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The Ferment: Caste, Politics, and the Role of India's Youth
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The Ferment: Caste, Politics, and the Role of India's Youth

 
 

When the Indian state of Haryana under then-Chief Minister Bansi Lal put a ban on student union elections in colleges and universities in 1996, right-wing institutions had already started putting their weight behind the decision. Around 1994, while I was still in school — under a rigidly right-wing administration — in the Karnal district of Haryana, our teacher, who used to arrange debates and elocutions in the school, called for students interested in an upcoming debate on whether colleges should have student union elections or not.

I went up to her and told I was interested. I went home and prepared in support of such elections, with help from my father preparing arguments. The next day when I went up to her, she gave me an already prepared speech — ironic given the goal of a debate — opposing student union elections. When I told her that my point of view was different and I wasn’t prepared to oppose, she told me that I could no participate.

This is the gist of what many institutions want from the youth in India today: unthinking, nonchallenging students who follow the instructions and agenda set by the state.

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When Nikhila Henry writes about the youth unrest that has arrested India in the recent past in her book The Ferment, Haryana rightly feels like a gaping hole. After 22 years, the current government is considering lifting the ban on student union elections. For years in India under the rule of the centrist Indian National Congress, being apolitical was actively encouraged. Participating in politics was long a privilege of the upper castes in India, while many on the margins are pushed to the edge. Once the right-wing Bharatiya Janata Party (BJP)-led National Democratic Alliance (NDA) came to power at the center in India in 2014, however, all pretenses were gone. India has seen one agitation after the other, led in many cases by the youth of the nation. No idea has been left unchallenged, from caste hegemonies to the idea of freedom itself.

Henry’s is a very well researched book, with painstaking statistics to clearly lay out the problems plaguing India, to a point that it becomes impossible to ignore what lies in front of you. Her best work is on the caste-based discrimination that runs deep in society and inequities that run with it. She quotes from the Indian Exclusion Studies Report released by the Center for Equity Studies in 2016, which found that the rate of landlessness was highest among Dalits (the lowest in the Indian caste system), among whom 57.8 percent did not own land. Henry starts with one of the most moving chapters and writes in detail about the massive protests that broke out after Dalit scholar Rohith Vemula’s suicide in southern India’s University of Hyderabad, as a result of what she describes as systematic caste-based discrimination. Her personal conversations with Rohith and his comrades paint a vivid picture of what happens even after lower-caste students get admission in universities, and how the system tries to keep them disempowered.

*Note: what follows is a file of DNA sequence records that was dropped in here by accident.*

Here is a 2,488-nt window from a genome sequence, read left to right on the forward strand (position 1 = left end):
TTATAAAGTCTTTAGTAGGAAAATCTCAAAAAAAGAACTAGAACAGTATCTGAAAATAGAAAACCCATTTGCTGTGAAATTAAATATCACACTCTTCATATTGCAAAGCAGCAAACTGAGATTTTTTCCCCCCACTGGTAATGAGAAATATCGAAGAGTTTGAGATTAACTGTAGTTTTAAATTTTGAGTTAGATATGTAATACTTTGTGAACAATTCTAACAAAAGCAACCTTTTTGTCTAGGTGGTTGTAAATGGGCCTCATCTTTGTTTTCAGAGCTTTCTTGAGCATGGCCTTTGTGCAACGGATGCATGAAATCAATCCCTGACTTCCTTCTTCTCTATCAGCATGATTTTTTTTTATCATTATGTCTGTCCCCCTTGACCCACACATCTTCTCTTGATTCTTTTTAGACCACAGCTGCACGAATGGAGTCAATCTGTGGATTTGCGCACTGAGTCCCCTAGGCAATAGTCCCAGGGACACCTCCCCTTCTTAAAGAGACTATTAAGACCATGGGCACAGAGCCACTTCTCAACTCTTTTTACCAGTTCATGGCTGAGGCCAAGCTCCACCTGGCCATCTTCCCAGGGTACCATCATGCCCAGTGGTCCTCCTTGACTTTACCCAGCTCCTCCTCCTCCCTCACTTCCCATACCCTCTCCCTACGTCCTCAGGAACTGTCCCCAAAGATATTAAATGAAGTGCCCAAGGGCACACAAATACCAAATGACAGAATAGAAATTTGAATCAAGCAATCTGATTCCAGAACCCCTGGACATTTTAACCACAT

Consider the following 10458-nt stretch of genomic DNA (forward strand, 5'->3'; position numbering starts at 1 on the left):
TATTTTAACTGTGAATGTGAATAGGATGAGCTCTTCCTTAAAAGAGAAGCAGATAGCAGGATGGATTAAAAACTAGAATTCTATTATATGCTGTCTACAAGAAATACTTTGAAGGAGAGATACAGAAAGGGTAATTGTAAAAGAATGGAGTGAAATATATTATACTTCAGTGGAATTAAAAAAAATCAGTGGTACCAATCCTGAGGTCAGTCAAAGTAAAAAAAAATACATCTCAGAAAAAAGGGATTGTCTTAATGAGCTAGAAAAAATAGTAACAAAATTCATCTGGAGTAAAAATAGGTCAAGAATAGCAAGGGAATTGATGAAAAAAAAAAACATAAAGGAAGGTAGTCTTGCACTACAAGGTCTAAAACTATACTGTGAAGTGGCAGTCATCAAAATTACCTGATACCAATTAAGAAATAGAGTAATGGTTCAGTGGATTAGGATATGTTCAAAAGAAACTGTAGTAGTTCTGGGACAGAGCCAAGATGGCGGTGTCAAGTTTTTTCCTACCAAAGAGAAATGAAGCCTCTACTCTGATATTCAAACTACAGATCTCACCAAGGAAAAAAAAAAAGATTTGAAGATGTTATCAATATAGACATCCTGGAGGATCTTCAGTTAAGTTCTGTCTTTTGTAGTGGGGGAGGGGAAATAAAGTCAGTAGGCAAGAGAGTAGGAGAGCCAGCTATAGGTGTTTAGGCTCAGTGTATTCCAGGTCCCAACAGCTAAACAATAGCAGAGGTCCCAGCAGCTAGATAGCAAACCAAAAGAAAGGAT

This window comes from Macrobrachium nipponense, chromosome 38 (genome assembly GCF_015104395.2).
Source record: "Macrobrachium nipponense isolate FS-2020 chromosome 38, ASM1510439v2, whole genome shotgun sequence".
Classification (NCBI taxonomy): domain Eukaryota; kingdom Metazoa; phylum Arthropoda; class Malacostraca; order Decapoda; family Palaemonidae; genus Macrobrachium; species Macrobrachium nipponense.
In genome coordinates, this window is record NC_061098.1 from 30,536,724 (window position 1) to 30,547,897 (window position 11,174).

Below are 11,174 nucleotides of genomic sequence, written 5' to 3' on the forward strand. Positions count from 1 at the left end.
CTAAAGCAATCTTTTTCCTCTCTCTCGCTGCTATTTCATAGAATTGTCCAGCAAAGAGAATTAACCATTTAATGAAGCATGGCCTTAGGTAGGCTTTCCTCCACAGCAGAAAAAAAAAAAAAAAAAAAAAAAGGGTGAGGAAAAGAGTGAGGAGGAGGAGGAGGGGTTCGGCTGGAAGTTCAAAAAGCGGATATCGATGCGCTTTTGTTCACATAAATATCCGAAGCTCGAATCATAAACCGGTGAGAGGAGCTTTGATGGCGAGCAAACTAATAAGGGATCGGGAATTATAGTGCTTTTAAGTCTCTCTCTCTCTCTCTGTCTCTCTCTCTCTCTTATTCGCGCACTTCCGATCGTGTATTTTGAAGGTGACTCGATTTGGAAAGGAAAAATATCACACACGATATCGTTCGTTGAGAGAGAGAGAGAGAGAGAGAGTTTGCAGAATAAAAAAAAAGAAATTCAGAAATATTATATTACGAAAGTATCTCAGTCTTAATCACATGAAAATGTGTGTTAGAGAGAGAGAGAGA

In modern Indian cities, most of the young people who belong to general categories resent reservations for the lower castes; it is easy for them to not know their particular caste. It is another high-caste privilege. Yet every Brahmin, the highest in the caste hierarchy, would always know that they are Brahmins, just as every Dalit would know that they are Dalit, the lowest. The system sets the rules of social interaction and boundaries for them, even in places of education and work.  This is the most important thing about Henry’s book: its precise analysis on many such complex issues. Pretty early on in the book, while explaining Rohith’s case, she writes: “The reality, however, was starker: caste was embedded in India’s modernization process.”

As a journalist who has spent considerable time in Kashmir, I was also keen to read her observations of the 2016 uprising against the Indian state in Kashmir, which has been asking for freedom. She made an effort to travel through Kashmir and talk to the youth to get a sense of the disconnect and anger. For a Kashmiri, it is almost respectful that her gaze and language is of an outsider and observer with an open mind — although one wonders if she refers to Kashmir as “India’s Paradise” sarcastically or otherwise. Yet she paints a vivid picture in very simple words to explain the discontent among the youth in Kashmir, and also of the role of education in the unrest.

It also makes for an interesting contrast. For the disempowered in India, education is the only way out to dream of a respectable and financially comfortable future. There is no such guarantee in Kashmir. But the young matter everywhere.

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